The Dolomites of Marmara Island, Turkey


The limestones of Marmara Island in Turkey have been known since ancient times and have been widely used in architecture through the centuries. Three great civilizations, the Roman, Byzantine and Ottoman, all extensively used the marble from Marmara for all kinds of works- palaces, churches, mosques, statues, etc. The temple of Artemis in Ephesus was made of marble from Marmara. It has also been used in the Vatican. There is, in other words, a 2000 year history behind the stones of the island.

A renaissance is now taking place in the stone industry on the island with new quarries opening up in recent years due to their strong demand in many countries. This article highlights the famous marble.


Marmara island is the largest of all in the Sea of Marmara, about 150 km from Istanbul and can be reached by ship. It is 35 km from Erdek, in the mainland).

There are two areas of extraction on the island, Saraylar village and Badalon. Saraylar  has been famous for marble extraction from times immemorial and any visitor to the place is soon reminded of its heritage in marble. It is known for white marble with grey strips. The names given are Marmara White, also Panda and Equator. For the dolomites of the Badalon area the name most well known is Pristine White.



The production of the quarries is currently relatively small when compared to other marble quarries, though with modern mining techniques quarrying is nowadays becoming more efficient .

The new quarries, which are of Dolomite, are now opening on the other side of the island. They are just 10 km away from the historical quarries. These new quarries are not as efficient as those of Marmara White quarries. Around 6 to 7 new quarries have opened during the last three years and more could open in the future. The quarries of dolomite are usually small or  medium sized, which means the average annual production  is in the range of 5000 to 15000 cubic metres per quarry as of 2019. Some quarries are located just next to the sea and seawater often needs to be extracted.


The Dolomite is soft stone and aesthetically is of pure white colour. The non- crystalline structure means it has a soft and milky background. Because of the soft tone the base colour remains uniform, a reason for its popularity among architects. Other white marbles can have 'florescent light reflections' which is not the case here. When the interior designers want a soft tone aesthetic they have limited options. Additionally, because they are compact materials, the Marmara Dolomites have less absorption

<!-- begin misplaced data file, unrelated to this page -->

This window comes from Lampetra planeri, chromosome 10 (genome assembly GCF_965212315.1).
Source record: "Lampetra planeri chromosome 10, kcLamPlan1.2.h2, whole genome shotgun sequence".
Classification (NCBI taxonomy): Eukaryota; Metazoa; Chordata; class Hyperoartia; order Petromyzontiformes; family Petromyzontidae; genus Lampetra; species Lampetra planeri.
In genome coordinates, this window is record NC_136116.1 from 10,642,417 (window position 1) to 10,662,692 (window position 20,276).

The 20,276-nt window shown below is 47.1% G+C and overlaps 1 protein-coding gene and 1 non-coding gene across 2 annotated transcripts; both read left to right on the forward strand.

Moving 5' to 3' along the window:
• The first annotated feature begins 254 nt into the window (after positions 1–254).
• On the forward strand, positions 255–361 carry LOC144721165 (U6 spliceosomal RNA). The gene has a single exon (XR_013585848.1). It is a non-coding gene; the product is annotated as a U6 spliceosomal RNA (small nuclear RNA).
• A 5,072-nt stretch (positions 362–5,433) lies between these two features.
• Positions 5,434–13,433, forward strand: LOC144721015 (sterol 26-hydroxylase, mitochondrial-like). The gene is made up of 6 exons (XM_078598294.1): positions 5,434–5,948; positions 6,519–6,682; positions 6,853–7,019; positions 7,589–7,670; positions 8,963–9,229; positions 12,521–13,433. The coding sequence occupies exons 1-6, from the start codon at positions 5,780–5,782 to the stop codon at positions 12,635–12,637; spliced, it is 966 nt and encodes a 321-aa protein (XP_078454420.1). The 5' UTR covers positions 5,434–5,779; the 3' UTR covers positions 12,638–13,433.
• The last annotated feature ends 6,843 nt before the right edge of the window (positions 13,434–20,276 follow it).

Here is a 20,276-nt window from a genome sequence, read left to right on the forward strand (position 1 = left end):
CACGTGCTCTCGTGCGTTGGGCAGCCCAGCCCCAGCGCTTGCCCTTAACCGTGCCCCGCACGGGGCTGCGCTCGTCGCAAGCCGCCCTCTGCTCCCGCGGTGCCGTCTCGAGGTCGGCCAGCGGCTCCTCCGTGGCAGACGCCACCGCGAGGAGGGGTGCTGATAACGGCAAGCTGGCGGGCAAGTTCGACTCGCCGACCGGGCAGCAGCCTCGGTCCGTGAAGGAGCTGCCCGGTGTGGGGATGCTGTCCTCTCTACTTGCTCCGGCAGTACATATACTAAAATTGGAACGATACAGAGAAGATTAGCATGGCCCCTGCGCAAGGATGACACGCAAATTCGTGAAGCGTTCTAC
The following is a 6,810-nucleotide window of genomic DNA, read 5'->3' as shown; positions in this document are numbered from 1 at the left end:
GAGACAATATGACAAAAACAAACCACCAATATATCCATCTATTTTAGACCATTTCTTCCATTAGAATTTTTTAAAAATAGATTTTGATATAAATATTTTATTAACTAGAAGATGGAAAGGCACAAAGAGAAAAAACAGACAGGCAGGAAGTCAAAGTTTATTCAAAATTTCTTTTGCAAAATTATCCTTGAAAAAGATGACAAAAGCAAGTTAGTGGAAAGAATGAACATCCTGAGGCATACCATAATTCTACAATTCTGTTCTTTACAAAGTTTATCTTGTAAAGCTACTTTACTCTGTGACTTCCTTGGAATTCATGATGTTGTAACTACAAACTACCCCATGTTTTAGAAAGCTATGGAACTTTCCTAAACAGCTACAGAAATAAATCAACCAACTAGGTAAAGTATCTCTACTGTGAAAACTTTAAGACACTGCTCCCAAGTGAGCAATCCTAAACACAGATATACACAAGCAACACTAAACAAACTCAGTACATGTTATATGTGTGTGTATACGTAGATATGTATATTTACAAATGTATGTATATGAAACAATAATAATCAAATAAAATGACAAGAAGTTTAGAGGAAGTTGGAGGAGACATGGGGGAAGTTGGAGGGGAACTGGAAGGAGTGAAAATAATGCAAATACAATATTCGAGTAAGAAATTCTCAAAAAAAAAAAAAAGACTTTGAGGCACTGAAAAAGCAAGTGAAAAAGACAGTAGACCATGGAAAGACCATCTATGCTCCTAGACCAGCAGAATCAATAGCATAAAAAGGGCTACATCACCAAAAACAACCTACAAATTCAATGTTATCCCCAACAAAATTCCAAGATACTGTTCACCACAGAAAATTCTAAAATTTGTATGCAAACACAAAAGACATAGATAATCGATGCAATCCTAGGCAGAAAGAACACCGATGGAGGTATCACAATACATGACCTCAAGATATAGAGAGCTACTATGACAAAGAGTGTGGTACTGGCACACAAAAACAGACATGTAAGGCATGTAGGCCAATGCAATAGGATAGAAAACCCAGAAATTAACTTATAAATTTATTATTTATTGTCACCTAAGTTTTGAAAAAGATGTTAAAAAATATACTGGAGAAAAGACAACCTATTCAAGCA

Sometimes the material has yellowish or reddish impurities, and sometimes there are light grey lines. The generic name could be Marmara Dolomites, though different companies often tend to give different names.

The best quality stones are comparable to the Carrara marbles and to Volakas and even professionals find it difficult to identify the different origins.

The prices tend to vary, depending on 'quality', and can be in the range of US$ 300 to as much as US$ 5000 per ton for some blocks.


A small number of factories are located on the Marmara side of the island but these units do not process the Dolomites. It is the factories in Anatolia that process these blocks, but there are not that many companies working with the Marmara Dolomites, less than ten of them.

Getting big size blocks (2.7m x 1.6m) is extremely difficult and, perhaps,account for no more than 5% of the material.


The Marmara Dolomites are mostly commercialised in the polished finish. The Marmara Marbles give a very high polish, in excess of 100 but the Dolomites do not give a high polish, less than 85.It is this aspect that makes them popular in the West. Because of the softness there is no need to hone the stones .


The main application is in decoration. In Turkey a big application is in mosaics.. Another unconventional application is the use of fine dolomite in the detergent industry. The Turks consider it to be a natural hygienic surface material and a popular use is as surfaces in food preparation.



The biggest buyer is China. In fact, many block purchasing companies from China actually have their staff living on the island on a permanent basis on a rotation basis. The Chinese seem to buy all the premium quality blocks( premium here being considered as premium size along with criteria of selection). The greyish blocks are used by Chinese companies in cut to size. Italy is also an important buyer and their buyers seem to be willing to pay the highest price for the premium blocks. In recent years buyers from India have also become significant clients and they usually take blocks with yellow and reddish veins apart from white and grey.

The United States is the biggest market for tiles and cut to size. Premium quality tiles of 1 to 1.2 cm thickness can command prices in the range of US$ 130 to 150 per sqm at ex-factory prices. Moreover, prices seem to be going up in a big way, year after year, as a result of the strong demand. In other words, while the natural stone industry in general is not currently passing through its best moments, there are several exception, and the stones from the Marmara Island, especially the Dolomites, is one of them.


Acknowlegements- Our thanks to Mr Ali Sayacki and Mr Tuncay Ozay for the information and photos provided for this article.